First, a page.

Amendment No. 62 is compatible with the Bill's overall objectives. However, every new rule requires exceptions in particular circumstances. In this case, those circumstances arise in relation to a particular category of leaseholders in my constituency—those who lease property on Wimbledon common.

To anticipate any possible interventions, I should say that I am not referring to the Wombles, because I have spent many happy hours with my young daughter looking for their houses so far without success.

There are properties on Wimbledon common that are leased and are subject to a private Act. Like my constituents, and indeed the mythical Wombles, my daughter and I have been able to enjoy many happy hours roaming freely on Wimbledon common because the land is protected by that private Act.

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Members who are familiar with the flight path into Heathrow from the east will know that just before planes fly over the neighbouring borough of Richmond, disturbing the residents' sleeping patterns, they fly over a vast green space in south-west London which is Wimbledon common. It is green space because it has not been sold off for development, and that is because it has been protected since 1871 by the private Act.

The private Act is an Act of Parliament that safeguards private property for the public benefit. It allows the property to be leased, but the freehold is held inalienably under its provisions. The Act concerned is the Wimbledon and Putney Commons Act 1871. Like many other 19th-century statutes governing open spaces, the Act provides that the commons are to be maintained for the benefit of the public and, in consequence, prohibits the sale of any part of them. Hon. Members will appreciate that the prohibition on sale is intended as a guarantee against alienation of the land.

In anticipation of my speech, hon. Members have asked about the background to the Act. It goes back to when the railway came to Wimbledon and many people sought to move to the area, so there was a premium on the land. Earlier laws and rights going back to feudal times meant that local people could gather firewood and graze their cattle on Wimbledon common. New house owners, who were not themselves dependent on grazing cattle and collecting firewood, were nevertheless aware of those rights, and they came to Parliament and had the rights enshrined in the 1871 Act.

Mr. Cash: Does the hon. Gentleman know which railway it is?

Roger Casale: It is the railway line that goes through Wimbledon station.

Mr. Cash: Which one?

Roger Casale: It is the line that goes into London Waterloo. Before we get distracted—in Committee we heard long treatises about railway stations and embankments throughout the country—I want to emphasise the uniqueness of the provisions enshrined in the 1871 Act.

We in Wimbledon are proud of the tradition that led to the Act and grateful for the measures that have allowed people to enjoy the commons since that time. Clause 142 abolishes the current bar on a tenant who has been granted an extended lease on a property having a claim to the freehold. It so happens that there is a property on Wimbledon common that is held on an extended lease. It might therefore be argued that even though the 1871 Act provides that no part of the commons can be sold, clause 142 trumps that provision and entitles the leaseholder to claim the freehold. Such an outcome would be extremely unfortunate because it would mean that part of the commons would be alienated.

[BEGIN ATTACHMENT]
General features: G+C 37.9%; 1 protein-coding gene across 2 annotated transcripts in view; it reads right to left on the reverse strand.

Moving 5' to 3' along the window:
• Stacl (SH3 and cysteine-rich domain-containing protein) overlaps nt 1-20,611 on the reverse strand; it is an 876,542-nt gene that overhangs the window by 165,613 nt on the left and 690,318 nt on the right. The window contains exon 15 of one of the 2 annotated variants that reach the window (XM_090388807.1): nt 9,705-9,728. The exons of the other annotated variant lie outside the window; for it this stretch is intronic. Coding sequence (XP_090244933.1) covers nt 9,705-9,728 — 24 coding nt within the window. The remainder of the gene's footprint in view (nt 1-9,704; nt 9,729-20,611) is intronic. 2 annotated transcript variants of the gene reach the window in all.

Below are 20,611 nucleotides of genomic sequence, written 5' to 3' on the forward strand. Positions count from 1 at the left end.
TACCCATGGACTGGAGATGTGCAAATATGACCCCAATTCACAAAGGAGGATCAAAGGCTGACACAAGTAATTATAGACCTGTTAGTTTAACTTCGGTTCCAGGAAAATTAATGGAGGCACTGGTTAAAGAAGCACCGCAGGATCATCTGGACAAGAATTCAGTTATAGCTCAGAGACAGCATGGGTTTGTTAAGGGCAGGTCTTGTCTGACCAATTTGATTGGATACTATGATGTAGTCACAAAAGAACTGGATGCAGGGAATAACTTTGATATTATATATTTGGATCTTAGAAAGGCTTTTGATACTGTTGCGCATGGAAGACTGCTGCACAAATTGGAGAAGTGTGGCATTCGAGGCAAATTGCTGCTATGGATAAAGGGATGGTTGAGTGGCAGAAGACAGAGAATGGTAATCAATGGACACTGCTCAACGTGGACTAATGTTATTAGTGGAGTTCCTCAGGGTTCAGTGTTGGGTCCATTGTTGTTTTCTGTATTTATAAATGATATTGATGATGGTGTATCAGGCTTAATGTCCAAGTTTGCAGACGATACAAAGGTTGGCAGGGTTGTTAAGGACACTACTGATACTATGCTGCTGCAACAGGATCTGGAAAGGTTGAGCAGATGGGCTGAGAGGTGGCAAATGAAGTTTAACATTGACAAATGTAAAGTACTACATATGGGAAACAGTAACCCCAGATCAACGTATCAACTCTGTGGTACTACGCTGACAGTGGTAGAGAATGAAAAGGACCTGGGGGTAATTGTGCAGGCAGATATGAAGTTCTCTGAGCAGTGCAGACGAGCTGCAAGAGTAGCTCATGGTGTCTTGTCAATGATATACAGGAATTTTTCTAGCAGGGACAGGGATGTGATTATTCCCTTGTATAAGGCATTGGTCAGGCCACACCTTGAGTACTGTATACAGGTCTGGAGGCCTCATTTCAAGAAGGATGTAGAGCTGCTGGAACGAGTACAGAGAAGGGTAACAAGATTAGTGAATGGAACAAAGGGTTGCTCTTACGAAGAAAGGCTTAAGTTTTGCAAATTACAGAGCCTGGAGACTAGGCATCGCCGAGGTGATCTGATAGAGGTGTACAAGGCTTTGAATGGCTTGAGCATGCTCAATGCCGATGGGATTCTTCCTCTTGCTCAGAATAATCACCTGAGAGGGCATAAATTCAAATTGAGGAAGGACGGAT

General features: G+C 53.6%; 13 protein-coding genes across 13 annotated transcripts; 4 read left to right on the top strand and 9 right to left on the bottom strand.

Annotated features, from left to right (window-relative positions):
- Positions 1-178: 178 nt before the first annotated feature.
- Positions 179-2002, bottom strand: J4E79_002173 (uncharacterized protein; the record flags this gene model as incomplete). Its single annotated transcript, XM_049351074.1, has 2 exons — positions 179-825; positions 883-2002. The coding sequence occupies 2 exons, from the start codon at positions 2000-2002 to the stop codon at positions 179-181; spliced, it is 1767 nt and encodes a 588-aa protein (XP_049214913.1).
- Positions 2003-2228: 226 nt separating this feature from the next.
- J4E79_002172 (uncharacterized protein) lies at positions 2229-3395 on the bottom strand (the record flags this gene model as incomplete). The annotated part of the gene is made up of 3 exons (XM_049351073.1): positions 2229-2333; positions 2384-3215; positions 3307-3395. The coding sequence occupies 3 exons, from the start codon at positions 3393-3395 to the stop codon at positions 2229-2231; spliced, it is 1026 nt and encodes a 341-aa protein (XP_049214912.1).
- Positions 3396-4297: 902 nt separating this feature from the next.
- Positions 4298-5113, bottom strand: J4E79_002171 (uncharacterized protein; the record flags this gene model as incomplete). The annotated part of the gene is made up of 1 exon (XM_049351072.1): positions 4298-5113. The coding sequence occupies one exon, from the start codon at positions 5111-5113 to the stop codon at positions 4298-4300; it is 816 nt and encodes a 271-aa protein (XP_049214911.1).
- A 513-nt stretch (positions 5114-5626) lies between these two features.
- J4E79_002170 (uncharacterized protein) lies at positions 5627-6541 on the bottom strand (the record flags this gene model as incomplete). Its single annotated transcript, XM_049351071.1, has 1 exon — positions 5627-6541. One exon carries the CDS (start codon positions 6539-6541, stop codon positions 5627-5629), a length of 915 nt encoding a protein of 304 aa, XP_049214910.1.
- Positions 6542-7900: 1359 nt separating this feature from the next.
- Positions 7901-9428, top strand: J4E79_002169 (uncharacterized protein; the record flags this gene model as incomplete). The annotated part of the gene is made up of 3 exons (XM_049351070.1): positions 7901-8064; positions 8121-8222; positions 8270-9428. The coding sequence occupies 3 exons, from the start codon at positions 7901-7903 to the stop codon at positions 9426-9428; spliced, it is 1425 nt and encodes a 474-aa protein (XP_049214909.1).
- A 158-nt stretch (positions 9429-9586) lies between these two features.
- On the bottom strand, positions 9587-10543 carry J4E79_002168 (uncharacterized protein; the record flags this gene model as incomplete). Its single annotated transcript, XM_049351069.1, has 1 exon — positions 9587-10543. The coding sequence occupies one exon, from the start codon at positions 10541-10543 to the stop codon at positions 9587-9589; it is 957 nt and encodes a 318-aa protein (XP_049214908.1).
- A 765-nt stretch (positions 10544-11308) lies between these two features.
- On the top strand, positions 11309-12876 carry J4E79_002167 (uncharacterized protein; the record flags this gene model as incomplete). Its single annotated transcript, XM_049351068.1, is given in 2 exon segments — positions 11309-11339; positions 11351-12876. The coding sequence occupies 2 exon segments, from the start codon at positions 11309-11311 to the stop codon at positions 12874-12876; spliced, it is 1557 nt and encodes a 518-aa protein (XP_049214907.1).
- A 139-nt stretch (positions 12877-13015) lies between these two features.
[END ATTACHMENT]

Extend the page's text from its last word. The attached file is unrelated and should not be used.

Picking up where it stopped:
The amendment seeks to put the issue beyond doubt by providing explicitly that clause 142 does not allow the acquisition of the freehold of property held inalienably under a private Act such as the 1871 Act. As I said, I believe the amendment to be consistent with the Government's overall objectives. The consultation paper that preceded the Bill recognised the potential difficulty

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over property held inalienably for the public's benefit under such private Acts. It compared the position with that of properties held by the National Trust, noting in paragraph 92:

The Government recognised that the position of other properties might not be entirely clear and stated in paragraph 94 of the consultation paper that they were

The paper indicated, however, that there might be difficulties concerning the ability to identify all properties that could or should be caught by such an exception. I recognise that difficulty and I have tried to counter it in the wording of the amendment.

I appreciate that the absence of provision in the Bill is consistent with the assumption that provisions in private Acts that prohibit the sale of property held for public benefit will continue to govern, making an amendment unnecessary. Whatever the explanation, I should be grateful for the Minister's reassurance that it is not the Bill's intention to override private Acts that prevent the sale of land held for the public benefit in circumstances such as those that exist on Wimbledon common.

In Wimbledon, where so many of us depend on the common for leisure and recreation, we do not want to start to undo the work that was started 150 years ago to protect the common for the enjoyment of the community.